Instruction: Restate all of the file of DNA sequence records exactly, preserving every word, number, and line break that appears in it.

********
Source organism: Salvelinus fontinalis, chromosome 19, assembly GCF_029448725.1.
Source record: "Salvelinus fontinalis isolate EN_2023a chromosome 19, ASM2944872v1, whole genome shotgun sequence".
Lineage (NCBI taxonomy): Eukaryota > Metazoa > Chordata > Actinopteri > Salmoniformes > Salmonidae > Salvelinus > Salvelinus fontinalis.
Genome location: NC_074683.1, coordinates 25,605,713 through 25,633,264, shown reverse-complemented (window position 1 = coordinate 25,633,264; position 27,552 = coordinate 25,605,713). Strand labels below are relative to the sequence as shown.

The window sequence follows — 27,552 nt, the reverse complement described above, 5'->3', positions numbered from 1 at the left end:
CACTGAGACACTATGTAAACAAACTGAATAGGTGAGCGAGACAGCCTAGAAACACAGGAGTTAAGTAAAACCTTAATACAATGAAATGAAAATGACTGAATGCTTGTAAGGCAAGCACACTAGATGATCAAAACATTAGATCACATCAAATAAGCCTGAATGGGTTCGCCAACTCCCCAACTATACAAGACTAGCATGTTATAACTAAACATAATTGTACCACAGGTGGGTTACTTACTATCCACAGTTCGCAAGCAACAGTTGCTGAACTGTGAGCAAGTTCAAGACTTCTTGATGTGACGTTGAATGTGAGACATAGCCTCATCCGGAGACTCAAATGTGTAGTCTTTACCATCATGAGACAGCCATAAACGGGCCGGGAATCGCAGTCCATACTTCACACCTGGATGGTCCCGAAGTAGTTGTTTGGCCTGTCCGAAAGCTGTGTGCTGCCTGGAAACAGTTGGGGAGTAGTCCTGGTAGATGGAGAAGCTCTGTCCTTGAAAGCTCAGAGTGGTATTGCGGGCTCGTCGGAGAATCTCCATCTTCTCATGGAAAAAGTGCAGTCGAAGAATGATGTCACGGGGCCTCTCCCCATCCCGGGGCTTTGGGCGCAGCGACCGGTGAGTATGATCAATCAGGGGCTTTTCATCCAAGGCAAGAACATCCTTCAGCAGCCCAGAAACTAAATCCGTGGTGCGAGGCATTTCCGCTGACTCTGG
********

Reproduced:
Source organism: Salvelinus fontinalis, chromosome 19, assembly GCF_029448725.1.
Source record: "Salvelinus fontinalis isolate EN_2023a chromosome 19, ASM2944872v1, whole genome shotgun sequence".
Lineage (NCBI taxonomy): Eukaryota > Metazoa > Chordata > Actinopteri > Salmoniformes > Salmonidae > Salvelinus > Salvelinus fontinalis.
Genome location: NC_074683.1, coordinates 25,605,713 through 25,633,264, shown reverse-complemented (window position 1 = coordinate 25,633,264; position 27,552 = coordinate 25,605,713). Strand labels below are relative to the sequence as shown.

The window sequence follows — 27,552 nt, the reverse complement described above, 5'->3', positions numbered from 1 at the left end:
CACTGAGACACTATGTAAACAAACTGAATAGGTGAGCGAGACAGCCTAGAAACACAGGAGTTAAGTAAAACCTTAATACAATGAAATGAAAATGACTGAATGCTTGTAAGGCAAGCACACTAGATGATCAAAACATTAGATCACATCAAATAAGCCTGAATGGGTTCGCCAACTCCCCAACTATACAAGACTAGCATGTTATAACTAAACATAATTGTACCACAGGTGGGTTACTTACTATCCACAGTTCGCAAGCAACAGTTGCTGAACTGTGAGCAAGTTCAAGACTTCTTGATGTGACGTTGAATGTGAGACATAGCCTCATCCGGAGACTCAAATGTGTAGTCTTTACCATCATGAGACAGCCATAAACGGGCCGGGAATCGCAGTCCATACTTCACACCTGGATGGTCCCGAAGTAGTTGTTTGGCCTGTCCGAAAGCTGTGTGCTGCCTGGAAACAGTTGGGGAGTAGTCCTGGTAGATGGAGAAGCTCTGTCCTTGAAAGCTCAGAGTGGTATTGCGGGCTCGTCGGAGAATCTCCATCTTCTCATGGAAAAAGTGCAGTCGAAGAATGATGTCACGGGGCCTCTCCCCATCCCGGGGCTTTGGGCGCAGCGACCGGTGAGTATGATCAATCAGGGGCTTTTCATCCAAGGCAAGAACATCCTTCAGCAGCCCAGAAACTAAATCCGTGGTGCGAGGCATTTCCGCTGACTCTGG